Naturally, these pointers only help, if it‘s the group pushing that role onto you. It‘s a different conversation, you believe that your gaming skill is vital to get the group to victory. Because it‘s that type of personality specifically, that considers themselves entitled to taking the reins. This is the first mistake. The alpha gamer considers it their responsibility to win the game. It doesn‘t really matter if it is for themselves or the group as a whole. It‘s not even that alpha gamers make decisions for other players. This is simply the most blatant rules violation of playing with others. The mistake is down to looking at a cooperative game, solely from perspective of a competitive one. In those games, it‘s quite apparent that the purpose of the game is functionally identical to winning, i.e. beating your opponents. The rules and mechanisms that shape the game‘s inherent challenge are simply the means to fulfill its purpose. Every competitive game asks the players: who is going to win? And then it presents the rules and mechanisms with which to answer that question. With cooperative games this is similar, but different in a very fundamental way. Rules and mechanisms also have a purpose. But that purpose is cooperation, not victory.
This is where alpha gamers go wrong in a cooperative game. They see cooperation, coordination and communication as tools with which to avert defeat. When in fact, it is the threat of losing that the game uses as a tool to make people cooperate, coordinate their actions and communicate with each other. That is why the unassuming rule in Pandemic, that says you can‘t show your cards to other players, is so essential to understand both the game and its genre. Of course it would be more efficient and make coordinating actions easier, if all the cards were face up on the table. But that would run counter to the game‘s purpose.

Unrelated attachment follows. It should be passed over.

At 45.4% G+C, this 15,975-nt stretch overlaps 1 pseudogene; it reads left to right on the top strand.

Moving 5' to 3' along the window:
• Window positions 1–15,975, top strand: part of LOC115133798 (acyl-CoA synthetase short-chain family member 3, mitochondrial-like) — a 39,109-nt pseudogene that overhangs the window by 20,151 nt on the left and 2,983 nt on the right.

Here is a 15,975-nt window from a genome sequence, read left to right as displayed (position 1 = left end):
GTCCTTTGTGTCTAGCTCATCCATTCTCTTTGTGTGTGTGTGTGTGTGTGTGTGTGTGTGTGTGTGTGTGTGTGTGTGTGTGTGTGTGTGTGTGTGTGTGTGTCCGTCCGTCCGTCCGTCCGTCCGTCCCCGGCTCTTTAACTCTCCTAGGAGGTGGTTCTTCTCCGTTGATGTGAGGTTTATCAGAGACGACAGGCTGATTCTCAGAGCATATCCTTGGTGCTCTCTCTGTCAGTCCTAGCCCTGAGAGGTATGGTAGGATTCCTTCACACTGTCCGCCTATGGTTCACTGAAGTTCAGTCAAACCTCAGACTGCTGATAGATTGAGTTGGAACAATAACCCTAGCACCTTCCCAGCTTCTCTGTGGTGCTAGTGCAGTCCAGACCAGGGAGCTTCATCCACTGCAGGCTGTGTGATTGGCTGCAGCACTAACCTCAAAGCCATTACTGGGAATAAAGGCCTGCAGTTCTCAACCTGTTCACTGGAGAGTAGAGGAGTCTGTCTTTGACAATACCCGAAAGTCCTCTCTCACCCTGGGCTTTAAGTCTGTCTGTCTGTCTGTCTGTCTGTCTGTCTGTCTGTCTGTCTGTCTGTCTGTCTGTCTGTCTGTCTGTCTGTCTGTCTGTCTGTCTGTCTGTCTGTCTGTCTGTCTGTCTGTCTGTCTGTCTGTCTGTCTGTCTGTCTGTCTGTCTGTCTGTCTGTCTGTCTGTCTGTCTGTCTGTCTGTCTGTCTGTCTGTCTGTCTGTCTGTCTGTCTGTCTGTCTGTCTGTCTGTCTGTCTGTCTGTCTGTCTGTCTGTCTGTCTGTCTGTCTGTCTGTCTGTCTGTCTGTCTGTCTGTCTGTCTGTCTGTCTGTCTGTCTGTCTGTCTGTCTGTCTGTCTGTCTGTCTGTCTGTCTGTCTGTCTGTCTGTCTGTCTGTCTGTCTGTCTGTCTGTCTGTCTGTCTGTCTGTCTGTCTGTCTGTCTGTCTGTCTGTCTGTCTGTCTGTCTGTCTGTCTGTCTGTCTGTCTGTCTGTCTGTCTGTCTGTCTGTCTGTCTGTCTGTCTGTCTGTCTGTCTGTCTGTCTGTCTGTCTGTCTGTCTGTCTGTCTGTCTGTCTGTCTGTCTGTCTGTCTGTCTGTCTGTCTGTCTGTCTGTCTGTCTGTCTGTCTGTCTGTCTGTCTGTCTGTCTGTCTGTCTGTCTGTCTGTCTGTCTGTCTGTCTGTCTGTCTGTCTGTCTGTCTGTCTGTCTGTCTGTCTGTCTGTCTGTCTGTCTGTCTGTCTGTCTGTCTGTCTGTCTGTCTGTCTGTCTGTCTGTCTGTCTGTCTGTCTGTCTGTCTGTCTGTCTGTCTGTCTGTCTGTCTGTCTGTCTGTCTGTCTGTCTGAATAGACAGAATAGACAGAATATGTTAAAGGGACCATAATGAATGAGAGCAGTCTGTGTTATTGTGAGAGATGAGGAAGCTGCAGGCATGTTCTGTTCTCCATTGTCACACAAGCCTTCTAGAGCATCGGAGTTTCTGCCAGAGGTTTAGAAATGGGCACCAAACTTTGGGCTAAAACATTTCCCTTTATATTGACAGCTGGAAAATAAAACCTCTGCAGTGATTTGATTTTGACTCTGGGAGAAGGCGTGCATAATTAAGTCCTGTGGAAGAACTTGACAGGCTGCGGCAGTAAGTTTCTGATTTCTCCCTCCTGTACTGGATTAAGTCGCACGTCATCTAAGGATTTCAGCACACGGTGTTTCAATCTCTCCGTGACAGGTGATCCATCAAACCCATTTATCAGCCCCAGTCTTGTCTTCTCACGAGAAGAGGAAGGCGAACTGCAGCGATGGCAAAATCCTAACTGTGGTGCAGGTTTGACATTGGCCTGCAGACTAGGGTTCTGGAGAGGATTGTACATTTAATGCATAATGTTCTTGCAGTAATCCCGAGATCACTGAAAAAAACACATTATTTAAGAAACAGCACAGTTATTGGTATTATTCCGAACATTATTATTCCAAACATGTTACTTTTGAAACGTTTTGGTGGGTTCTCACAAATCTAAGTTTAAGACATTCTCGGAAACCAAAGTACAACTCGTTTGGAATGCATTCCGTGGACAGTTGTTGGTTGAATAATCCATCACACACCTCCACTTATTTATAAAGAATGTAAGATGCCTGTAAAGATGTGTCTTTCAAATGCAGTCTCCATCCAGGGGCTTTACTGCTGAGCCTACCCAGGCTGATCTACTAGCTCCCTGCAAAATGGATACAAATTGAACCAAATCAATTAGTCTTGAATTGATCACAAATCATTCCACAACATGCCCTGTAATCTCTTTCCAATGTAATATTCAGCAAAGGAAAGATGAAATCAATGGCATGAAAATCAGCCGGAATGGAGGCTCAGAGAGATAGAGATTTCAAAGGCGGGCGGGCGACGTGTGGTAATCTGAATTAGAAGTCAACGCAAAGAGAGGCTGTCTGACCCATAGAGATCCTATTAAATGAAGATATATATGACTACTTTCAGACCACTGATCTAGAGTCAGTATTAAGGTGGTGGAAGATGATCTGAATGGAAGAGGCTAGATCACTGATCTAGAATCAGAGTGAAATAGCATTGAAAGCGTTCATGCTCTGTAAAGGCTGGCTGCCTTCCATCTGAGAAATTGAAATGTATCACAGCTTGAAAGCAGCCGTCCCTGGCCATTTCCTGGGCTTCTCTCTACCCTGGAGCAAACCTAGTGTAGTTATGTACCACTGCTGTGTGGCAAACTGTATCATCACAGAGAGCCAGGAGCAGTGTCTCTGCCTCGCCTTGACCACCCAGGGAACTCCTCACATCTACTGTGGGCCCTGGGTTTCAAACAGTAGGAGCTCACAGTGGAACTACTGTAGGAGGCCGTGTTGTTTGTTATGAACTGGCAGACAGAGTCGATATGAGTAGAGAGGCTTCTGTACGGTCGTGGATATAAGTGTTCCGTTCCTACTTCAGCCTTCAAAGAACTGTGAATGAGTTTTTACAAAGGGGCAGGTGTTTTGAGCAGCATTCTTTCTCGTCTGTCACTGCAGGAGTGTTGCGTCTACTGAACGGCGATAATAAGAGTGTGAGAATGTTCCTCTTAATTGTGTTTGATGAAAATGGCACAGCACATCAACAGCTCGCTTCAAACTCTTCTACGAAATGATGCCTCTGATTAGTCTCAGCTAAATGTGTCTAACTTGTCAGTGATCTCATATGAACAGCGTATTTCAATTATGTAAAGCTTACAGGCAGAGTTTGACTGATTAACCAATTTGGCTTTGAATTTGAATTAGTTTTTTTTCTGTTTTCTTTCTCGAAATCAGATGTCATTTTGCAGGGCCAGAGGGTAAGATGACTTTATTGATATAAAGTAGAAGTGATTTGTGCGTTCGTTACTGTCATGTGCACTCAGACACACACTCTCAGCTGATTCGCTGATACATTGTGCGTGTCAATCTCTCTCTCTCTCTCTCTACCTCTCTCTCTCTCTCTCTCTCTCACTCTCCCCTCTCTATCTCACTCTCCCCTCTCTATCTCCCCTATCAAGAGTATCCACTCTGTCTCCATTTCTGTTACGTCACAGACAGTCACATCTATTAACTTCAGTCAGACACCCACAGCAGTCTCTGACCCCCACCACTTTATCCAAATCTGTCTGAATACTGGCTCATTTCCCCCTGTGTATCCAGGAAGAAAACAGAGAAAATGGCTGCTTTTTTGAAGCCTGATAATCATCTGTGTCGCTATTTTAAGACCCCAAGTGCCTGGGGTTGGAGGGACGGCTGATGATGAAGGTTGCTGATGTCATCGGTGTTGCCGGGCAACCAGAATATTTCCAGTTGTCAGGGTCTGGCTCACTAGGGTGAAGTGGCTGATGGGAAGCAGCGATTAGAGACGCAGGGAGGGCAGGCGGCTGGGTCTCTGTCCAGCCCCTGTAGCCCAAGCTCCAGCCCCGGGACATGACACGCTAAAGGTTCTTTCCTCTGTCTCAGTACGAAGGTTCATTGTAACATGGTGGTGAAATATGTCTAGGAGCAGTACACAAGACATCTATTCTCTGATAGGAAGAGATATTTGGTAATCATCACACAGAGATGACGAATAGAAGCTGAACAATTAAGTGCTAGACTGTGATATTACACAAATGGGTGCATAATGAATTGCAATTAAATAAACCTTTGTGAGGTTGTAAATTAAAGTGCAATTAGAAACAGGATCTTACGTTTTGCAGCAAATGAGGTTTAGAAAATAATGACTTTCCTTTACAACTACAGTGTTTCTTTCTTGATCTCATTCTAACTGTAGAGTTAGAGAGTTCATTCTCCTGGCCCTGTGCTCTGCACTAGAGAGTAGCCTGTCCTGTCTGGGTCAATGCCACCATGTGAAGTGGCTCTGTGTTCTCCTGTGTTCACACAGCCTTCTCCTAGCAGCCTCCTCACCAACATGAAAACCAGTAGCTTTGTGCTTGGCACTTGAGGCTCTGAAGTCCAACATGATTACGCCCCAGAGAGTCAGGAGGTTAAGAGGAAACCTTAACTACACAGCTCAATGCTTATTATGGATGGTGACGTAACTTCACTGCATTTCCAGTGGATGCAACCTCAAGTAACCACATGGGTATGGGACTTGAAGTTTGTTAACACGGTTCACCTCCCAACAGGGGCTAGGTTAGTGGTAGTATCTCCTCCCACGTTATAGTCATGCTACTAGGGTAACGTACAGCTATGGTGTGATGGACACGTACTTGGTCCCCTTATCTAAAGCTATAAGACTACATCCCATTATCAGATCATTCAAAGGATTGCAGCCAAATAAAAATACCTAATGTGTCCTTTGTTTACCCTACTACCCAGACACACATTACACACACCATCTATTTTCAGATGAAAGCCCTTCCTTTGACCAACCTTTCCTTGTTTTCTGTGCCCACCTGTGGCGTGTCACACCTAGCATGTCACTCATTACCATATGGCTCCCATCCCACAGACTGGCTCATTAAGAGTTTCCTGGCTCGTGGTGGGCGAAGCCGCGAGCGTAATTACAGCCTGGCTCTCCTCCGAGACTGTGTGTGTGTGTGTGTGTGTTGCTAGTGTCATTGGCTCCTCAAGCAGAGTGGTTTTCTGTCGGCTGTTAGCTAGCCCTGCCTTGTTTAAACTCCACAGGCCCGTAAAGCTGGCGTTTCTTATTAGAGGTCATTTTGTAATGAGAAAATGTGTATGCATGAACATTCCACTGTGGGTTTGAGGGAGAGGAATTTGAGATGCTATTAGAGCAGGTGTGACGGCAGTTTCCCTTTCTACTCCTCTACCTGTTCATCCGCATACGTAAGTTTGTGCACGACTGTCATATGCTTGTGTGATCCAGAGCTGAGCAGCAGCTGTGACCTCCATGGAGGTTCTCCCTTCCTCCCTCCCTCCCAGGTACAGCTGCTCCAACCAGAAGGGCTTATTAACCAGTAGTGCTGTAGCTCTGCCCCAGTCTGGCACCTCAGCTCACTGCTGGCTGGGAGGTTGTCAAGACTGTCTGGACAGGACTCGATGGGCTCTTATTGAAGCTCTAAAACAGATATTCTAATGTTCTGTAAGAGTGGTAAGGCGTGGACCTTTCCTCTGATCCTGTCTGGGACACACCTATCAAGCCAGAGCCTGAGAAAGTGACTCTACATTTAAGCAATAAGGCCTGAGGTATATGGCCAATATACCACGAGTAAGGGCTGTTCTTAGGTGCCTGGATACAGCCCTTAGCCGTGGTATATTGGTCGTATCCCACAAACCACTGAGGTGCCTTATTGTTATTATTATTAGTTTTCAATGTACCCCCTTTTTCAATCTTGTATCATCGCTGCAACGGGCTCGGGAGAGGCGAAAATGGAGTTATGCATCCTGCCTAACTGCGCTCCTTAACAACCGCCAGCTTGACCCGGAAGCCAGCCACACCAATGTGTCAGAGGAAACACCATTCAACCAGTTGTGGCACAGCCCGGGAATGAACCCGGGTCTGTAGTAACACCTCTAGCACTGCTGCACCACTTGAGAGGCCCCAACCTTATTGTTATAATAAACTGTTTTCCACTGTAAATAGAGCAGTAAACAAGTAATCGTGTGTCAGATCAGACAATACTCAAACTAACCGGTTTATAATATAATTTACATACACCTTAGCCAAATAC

That is why the alpha gamer problem isn‘t a design issue. It‘s actually not even a question of group dynamics. It is, at its core, a misunderstanding about why people choose to play a cooperative game. It‘s a miscalculation as to what kind of experience the game‘s design is working towards and how to best play into it. The alpha gamer looks for an experience, and adjust his play behaviour accordingly, which cooperative games aren‘t really setting out to provide. For a cooperative game winning/losing is just a means to an end.
In order to tackle this alpha gamer „problem“, some designers (and some alpha gamers) have taken it upon themselves to improve cooperative games by retooling that make them unique. I‘ve found that generally any cooperative game that claims to have solved this „problem“ hasn‘t really understood the underlying issue of gaming groups struggling with it. At the very least they seek the cause for the friction and frustration alpha gamers cause in the availability of information. But it‘s not the game‘s job to keep players from dominating the table and make decisions for other players. It‘s not even the responsibility of the group to rein in the loud and the overbearing.
The potential alpha gamer needs to reach the realisation that success in a cooperative game isn‘t victory, but cooperation that happens without friction. It‘s the shared experience of play, and the shared, occasionally doomed, attempt at escaping defeat that is the heart and soul of the cooperative game.